Court Says Release Not a COBRA Notice

March 17, 2004 (—A federal court in New York ruled that a company owed an employee who became a qualified beneficiary a formal COBRA notice within the specified time period, despite the fact that the qualified beneficiary had signed an employment release that provided employer-paid COBRA coverage for a certain period.

In the case Knoll v. Equinox Fitness Clubs , a qualified beneficiary asked the court to reconsider a previous decision, and the court decided against the decision and reinstated the COBRA notice claim.    The court said that because the release did not include information, such as the premium amount, required in a COBRA notice, the release cannot be used in that way.  

TheNew York  court also said that the responsibility to provide a COBRA notice comes from the qualifying event, and therefore, whether or not COBRA coverage is received by a qualified beneficiary does not change the need for an employer to provide COBRA notices.    The court also cited the late notification, more than five months after employment termination, to the employee as another reason that the form was not a proper COBRA notice.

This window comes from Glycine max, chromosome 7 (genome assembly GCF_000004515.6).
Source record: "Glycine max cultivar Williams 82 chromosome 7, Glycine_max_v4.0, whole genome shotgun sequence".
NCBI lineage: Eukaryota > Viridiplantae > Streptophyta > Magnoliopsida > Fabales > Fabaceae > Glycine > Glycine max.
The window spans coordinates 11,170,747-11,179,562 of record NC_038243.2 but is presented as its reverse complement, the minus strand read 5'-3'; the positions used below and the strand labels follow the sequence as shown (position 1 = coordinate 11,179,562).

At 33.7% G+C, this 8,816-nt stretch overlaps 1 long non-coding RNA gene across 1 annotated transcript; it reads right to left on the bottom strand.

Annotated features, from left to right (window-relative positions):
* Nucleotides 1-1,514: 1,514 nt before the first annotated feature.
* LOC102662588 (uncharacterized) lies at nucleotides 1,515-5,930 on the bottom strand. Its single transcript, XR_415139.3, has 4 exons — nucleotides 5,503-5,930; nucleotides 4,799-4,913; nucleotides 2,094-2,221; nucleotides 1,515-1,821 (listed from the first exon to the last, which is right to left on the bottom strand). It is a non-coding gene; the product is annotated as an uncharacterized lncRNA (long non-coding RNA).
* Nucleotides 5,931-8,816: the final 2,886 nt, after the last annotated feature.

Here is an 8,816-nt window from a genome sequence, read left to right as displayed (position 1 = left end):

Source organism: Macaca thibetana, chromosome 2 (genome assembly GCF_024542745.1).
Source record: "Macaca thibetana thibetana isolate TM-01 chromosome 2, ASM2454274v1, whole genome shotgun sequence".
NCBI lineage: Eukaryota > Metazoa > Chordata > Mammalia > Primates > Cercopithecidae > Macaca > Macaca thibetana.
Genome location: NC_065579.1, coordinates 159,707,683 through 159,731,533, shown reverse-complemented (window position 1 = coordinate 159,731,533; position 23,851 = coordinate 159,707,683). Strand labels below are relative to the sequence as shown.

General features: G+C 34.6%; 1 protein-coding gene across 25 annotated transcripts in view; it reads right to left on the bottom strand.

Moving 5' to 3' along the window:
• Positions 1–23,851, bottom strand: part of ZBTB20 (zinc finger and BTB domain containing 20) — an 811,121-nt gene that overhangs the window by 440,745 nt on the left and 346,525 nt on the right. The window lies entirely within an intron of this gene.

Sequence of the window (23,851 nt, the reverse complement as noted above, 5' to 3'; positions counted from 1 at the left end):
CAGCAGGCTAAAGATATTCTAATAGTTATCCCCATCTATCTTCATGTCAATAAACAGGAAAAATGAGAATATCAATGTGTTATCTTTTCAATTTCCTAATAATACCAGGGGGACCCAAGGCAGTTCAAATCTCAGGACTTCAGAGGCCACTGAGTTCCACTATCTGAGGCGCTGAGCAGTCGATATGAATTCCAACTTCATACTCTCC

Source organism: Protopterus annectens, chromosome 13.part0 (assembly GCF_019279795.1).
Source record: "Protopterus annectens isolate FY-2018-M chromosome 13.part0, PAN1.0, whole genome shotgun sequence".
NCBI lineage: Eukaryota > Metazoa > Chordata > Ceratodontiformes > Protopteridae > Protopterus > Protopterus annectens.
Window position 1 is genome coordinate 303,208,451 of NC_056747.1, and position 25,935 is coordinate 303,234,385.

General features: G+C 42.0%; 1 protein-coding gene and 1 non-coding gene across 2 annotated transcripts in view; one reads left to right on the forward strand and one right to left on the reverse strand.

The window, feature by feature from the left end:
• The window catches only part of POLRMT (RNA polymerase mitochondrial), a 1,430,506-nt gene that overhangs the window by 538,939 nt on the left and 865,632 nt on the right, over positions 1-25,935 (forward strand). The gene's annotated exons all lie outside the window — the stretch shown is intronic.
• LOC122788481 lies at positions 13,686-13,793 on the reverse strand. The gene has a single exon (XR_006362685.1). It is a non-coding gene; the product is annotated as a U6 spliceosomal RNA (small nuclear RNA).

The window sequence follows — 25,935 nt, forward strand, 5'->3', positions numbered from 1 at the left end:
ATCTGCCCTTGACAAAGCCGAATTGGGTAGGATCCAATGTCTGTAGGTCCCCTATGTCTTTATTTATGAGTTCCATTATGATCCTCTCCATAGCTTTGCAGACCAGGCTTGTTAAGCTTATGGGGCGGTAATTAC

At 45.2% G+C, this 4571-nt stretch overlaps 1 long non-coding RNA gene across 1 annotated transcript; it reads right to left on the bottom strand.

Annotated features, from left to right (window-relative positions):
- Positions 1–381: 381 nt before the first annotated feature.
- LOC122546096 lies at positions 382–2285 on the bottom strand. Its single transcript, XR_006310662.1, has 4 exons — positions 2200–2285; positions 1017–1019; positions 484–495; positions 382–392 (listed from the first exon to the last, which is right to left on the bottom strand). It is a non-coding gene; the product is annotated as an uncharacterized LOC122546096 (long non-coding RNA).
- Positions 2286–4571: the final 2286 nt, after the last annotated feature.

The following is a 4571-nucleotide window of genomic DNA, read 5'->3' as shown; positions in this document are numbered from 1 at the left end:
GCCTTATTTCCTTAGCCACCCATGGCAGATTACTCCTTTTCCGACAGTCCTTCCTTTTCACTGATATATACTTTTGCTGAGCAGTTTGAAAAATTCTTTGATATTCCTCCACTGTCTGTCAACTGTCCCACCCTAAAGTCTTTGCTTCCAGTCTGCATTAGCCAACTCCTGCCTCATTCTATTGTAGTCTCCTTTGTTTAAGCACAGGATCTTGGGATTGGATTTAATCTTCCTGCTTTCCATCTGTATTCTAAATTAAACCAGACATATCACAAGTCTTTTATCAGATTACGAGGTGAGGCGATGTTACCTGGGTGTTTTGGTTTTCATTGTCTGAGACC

The employer claimed that since the qualified beneficiary was already enrolled in COBRA coverage before the employer was legally required to notify her of her COBRA rights through the signed release, the company did not need to provider her with a COBRA notice.   The company also maintained that the release was, in fact, a COBRA notice and claimed that, when the qualified beneficiary received an Election of Continued Coverage form, she also received an appropriate COBRA notice.

In an earlier court decision, the federal district court maintained that the employment release given to the qualified beneficiary was valid and ruled that the qualified beneficiary could not overturn it.   Additionally, the court dismissed the claim that the employer had not provided a COBRA election notice to the beneficiary.   In these proceedings, the qualified beneficiary had challenged the validity of an agreement she signed with the company in which she released all employment-related claims against her former employer, so long as the employer provided payment for the first six months of her COBRA coverage.

The court did not review its decision on the fraudulent inducement claim or on an argument regarding the timing of the COBRA election notice, and also declined to address an affirmative misrepresentation claim.